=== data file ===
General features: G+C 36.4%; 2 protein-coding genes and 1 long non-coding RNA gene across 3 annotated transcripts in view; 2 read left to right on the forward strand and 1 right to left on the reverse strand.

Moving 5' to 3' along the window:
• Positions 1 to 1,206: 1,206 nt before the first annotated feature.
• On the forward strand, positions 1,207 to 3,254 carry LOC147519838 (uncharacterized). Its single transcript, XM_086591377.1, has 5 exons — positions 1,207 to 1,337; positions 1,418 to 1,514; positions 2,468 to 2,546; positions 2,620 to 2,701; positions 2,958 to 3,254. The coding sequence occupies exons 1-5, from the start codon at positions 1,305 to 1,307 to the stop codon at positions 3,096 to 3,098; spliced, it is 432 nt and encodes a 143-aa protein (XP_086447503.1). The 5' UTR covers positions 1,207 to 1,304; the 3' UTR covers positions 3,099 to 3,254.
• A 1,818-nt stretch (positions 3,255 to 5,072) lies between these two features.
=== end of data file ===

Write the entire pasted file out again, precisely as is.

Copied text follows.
General features: G+C 36.4%; 2 protein-coding genes and 1 long non-coding RNA gene across 3 annotated transcripts in view; 2 read left to right on the forward strand and 1 right to left on the reverse strand.

Moving 5' to 3' along the window:
• Positions 1 to 1,206: 1,206 nt before the first annotated feature.
• On the forward strand, positions 1,207 to 3,254 carry LOC147519838 (uncharacterized). Its single transcript, XM_086591377.1, has 5 exons — positions 1,207 to 1,337; positions 1,418 to 1,514; positions 2,468 to 2,546; positions 2,620 to 2,701; positions 2,958 to 3,254. The coding sequence occupies exons 1-5, from the start codon at positions 1,305 to 1,307 to the stop codon at positions 3,096 to 3,098; spliced, it is 432 nt and encodes a 143-aa protein (XP_086447503.1). The 5' UTR covers positions 1,207 to 1,304; the 3' UTR covers positions 3,099 to 3,254.
• A 1,818-nt stretch (positions 3,255 to 5,072) lies between these two features.